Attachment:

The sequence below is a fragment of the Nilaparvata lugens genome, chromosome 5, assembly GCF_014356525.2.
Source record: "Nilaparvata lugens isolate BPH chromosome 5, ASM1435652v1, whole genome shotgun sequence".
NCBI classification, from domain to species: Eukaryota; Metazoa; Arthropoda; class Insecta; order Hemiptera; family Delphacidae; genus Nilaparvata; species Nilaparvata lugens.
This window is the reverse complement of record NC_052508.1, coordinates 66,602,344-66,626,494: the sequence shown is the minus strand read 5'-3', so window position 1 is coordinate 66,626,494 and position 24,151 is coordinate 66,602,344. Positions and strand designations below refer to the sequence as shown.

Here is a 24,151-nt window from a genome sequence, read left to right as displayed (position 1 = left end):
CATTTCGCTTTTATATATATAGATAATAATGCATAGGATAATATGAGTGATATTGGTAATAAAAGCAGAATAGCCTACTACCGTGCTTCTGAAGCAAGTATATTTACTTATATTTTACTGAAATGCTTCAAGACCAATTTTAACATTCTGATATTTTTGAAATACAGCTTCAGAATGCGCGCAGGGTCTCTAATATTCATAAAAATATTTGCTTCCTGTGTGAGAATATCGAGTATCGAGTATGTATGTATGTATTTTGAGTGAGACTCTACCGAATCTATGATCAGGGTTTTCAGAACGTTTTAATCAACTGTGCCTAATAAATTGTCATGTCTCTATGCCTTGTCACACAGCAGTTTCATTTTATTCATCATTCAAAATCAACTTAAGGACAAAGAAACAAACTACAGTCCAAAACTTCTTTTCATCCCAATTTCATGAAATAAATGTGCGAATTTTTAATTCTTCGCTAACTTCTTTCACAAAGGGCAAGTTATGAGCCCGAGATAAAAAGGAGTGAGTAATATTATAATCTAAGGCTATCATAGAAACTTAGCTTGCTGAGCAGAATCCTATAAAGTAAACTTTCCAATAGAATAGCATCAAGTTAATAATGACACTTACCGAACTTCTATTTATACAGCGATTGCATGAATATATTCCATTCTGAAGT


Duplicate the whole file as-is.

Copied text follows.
The sequence below is a fragment of the Nilaparvata lugens genome, chromosome 5, assembly GCF_014356525.2.
Source record: "Nilaparvata lugens isolate BPH chromosome 5, ASM1435652v1, whole genome shotgun sequence".
NCBI classification, from domain to species: Eukaryota; Metazoa; Arthropoda; class Insecta; order Hemiptera; family Delphacidae; genus Nilaparvata; species Nilaparvata lugens.
This window is the reverse complement of record NC_052508.1, coordinates 66,602,344-66,626,494: the sequence shown is the minus strand read 5'-3', so window position 1 is coordinate 66,626,494 and position 24,151 is coordinate 66,602,344. Positions and strand designations below refer to the sequence as shown.

Here is a 24,151-nt window from a genome sequence, read left to right as displayed (position 1 = left end):
CATTTCGCTTTTATATATATAGATAATAATGCATAGGATAATATGAGTGATATTGGTAATAAAAGCAGAATAGCCTACTACCGTGCTTCTGAAGCAAGTATATTTACTTATATTTTACTGAAATGCTTCAAGACCAATTTTAACATTCTGATATTTTTGAAATACAGCTTCAGAATGCGCGCAGGGTCTCTAATATTCATAAAAATATTTGCTTCCTGTGTGAGAATATCGAGTATCGAGTATGTATGTATGTATTTTGAGTGAGACTCTACCGAATCTATGATCAGGGTTTTCAGAACGTTTTAATCAACTGTGCCTAATAAATTGTCATGTCTCTATGCCTTGTCACACAGCAGTTTCATTTTATTCATCATTCAAAATCAACTTAAGGACAAAGAAACAAACTACAGTCCAAAACTTCTTTTCATCCCAATTTCATGAAATAAATGTGCGAATTTTTAATTCTTCGCTAACTTCTTTCACAAAGGGCAAGTTATGAGCCCGAGATAAAAAGGAGTGAGTAATATTATAATCTAAGGCTATCATAGAAACTTAGCTTGCTGAGCAGAATCCTATAAAGTAAACTTTCCAATAGAATAGCATCAAGTTAATAATGACACTTACCGAACTTCTATTTATACAGCGATTGCATGAATATATTCCATTCTGAAGT